Virginia/Tennessee line crosses. On 29 May 1793 JOHN MARR JR.sold39 acres
on Big Troublesome Creek. see DAR Patrior Index.

\see Henry Co., VA Will Book I, 1779-1799, Vol. 2, pp.272-77.
Death: 1793 Pittsylvania Co., VA

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JARBOE, John {I6609} (b. 1619, d. 4 MAR 1674)
Given Name: John
Event: Facts
Type: Misc
Note: John Jarboe, a Catholic was born in 1619 at Dijon, Burgandy, Franceand immigrated to york,
later Elizabethtown, Virginia. In a deposition given at Newtown on6/21/1659 John Jarboe gave
his age as 40(Provincial Court S:312). In the earliest records ofMaryland his name was spelled
"Jarbo". John Jarboe was 27 years old when he immigrated to Maryland.

During the "Claiborne and Ingles Rebellion" in 1645-1646 against LordBaltimore, Leonard
Calvert took refuge in York Virginia. While in York he met andenlisted several men to help
him regain his power in Maryland. Two of these men he enlisted wereColonel William Evans
and John Jarboe. John Jarboe Immigrated to Maryland in 1646 as part ofthe Maryland
Militia(Patents 2:440)

On 12/1/1648 William Evans and John Jarboe recieved a Patent for 100Acres each for
transporting themselves into the province in 1646. On that same day awarrant was issued and
they recieved the 100 acres each on the west side of "Bretton's Bay inSt. Mary's County. This
area Became a villiage called Newtown. John Jarboe and William Evanswere both Catholics.

John Jarboe was among a group of plantation owners in 1648 who tookthe "Oath of Fidelity"
to LORD BALTIMORE(Patents 1:205). In 1653 he witnessed the will ofHENRY FOX, in
160 William Tatershall appointed "my brother Lt. Col. John Jarboe" asone of the overseers
of his Estate(1:391)

Lt. Col. John Jarboe married Mary Tattershall, the sister of WilliamTattershall, Mary
Tattershall was born in Wiltshire, England, she was about 18 years ofage when she was
termed MRS. Mary M. Jarboe.
Event: History
Type: Misc


Maryland was founded as the third English colony in the NewWorld, and it was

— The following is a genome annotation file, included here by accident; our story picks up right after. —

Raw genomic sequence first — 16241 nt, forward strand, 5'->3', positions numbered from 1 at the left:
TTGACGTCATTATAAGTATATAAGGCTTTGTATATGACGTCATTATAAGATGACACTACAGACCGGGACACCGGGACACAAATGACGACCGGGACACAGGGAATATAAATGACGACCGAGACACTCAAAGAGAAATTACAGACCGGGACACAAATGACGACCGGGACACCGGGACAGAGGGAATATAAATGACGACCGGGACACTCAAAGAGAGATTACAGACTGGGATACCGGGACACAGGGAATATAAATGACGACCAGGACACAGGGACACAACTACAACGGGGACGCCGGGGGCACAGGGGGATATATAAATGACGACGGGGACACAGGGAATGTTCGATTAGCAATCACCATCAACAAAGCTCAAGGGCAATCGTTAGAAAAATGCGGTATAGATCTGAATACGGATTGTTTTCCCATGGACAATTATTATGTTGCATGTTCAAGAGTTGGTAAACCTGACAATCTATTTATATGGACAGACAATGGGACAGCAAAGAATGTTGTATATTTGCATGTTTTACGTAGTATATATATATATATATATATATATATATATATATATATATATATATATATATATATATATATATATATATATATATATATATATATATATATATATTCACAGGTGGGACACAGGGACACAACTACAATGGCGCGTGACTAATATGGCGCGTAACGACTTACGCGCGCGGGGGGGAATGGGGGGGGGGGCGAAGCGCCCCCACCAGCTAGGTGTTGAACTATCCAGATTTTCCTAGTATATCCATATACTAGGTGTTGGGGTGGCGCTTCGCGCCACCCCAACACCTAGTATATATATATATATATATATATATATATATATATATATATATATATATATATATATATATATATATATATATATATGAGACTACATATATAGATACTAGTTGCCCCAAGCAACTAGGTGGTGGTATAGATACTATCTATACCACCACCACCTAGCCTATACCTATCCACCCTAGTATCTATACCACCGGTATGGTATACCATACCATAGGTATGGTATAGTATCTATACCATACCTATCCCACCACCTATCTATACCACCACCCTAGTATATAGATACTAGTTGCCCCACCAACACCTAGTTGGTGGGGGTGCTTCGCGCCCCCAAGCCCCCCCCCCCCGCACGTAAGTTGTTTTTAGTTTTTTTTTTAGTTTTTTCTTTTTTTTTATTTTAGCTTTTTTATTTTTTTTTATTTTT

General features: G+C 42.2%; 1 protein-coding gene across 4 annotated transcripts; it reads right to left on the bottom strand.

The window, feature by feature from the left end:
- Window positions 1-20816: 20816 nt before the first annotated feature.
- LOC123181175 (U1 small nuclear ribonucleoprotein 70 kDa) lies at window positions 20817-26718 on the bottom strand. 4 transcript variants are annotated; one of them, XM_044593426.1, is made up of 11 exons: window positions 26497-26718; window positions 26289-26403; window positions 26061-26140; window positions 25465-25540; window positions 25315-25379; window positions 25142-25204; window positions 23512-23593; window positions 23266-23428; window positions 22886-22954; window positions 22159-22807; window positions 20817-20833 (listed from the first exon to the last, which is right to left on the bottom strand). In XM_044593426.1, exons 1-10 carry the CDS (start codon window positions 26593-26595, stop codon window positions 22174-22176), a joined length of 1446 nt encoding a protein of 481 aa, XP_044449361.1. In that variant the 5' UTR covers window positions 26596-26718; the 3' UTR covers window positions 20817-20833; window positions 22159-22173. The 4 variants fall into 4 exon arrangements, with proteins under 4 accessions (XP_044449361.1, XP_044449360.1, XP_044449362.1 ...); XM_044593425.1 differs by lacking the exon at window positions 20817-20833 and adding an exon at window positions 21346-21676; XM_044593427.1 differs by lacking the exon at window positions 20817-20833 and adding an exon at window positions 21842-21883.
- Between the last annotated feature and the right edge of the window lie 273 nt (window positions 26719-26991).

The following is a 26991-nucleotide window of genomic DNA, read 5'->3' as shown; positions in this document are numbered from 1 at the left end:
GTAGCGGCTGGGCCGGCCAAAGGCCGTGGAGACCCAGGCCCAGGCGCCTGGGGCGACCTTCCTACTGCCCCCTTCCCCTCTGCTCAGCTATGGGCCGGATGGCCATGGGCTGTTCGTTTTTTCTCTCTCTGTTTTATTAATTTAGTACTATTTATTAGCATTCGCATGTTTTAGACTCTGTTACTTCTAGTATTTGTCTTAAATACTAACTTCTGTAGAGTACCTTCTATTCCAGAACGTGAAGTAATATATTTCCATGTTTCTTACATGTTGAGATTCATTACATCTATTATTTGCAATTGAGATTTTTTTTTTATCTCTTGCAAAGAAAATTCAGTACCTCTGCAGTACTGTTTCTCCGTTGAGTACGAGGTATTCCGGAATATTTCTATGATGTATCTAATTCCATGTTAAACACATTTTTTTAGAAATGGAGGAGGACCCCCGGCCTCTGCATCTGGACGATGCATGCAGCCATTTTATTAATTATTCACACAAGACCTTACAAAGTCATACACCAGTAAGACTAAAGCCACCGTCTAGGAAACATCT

distinctive for the policy of its founder, Lord Baltimore,religious freedom
for all.

This freedom of religion was denied Englishmen during thelifetime of George
Calvert, the first Lord Baltimore, whose dream it was to foundsuch a colony.
Born about 1580 in Yorkshire, Northern England, he was the son ofLeonard
and Alicia Crossland Calvert, a family of wealth and socialposition in that
area, and probably a Catholic family.

In spite of his religion, or perhaps because the family hadpreviously
abandoned Catholicism in the face of rampant Protestantpersecution, he rose
to a position of political influence in the court of King JamesI. He was
knighted in 1617 and in 1619 became principal Secretary of State.

In 1624, George Calvert resigned his position and announced thathe had
become a Roman Catholic. King James rewarded Calvert for pastservice by
making him Baron of Baltimore. Long interested in thecolonization of
America, the new Lord Baltimore now turned his talent, energy and
considerable fortune to the establishment of a new colony inAmerica.

His first venture was Avalon, a settlement at Ferryland, a harborcommunity
located on the southeastern coast of Newfoundland. He equipped agroup of
colonists and sent them to the settlement about 1622, and hereceived a royal
charter to the province of Avalon on April 7, 1623.

Because of the severe winter climate, the colony did not prosperand, in
spite of Calvert investing a large portion of his fortune in theventure, it
failed. He visited the colony in 1628 and abandoned it the nextyear in
favor of Virginia. The Avalon colonists were not welcomed inVirginia,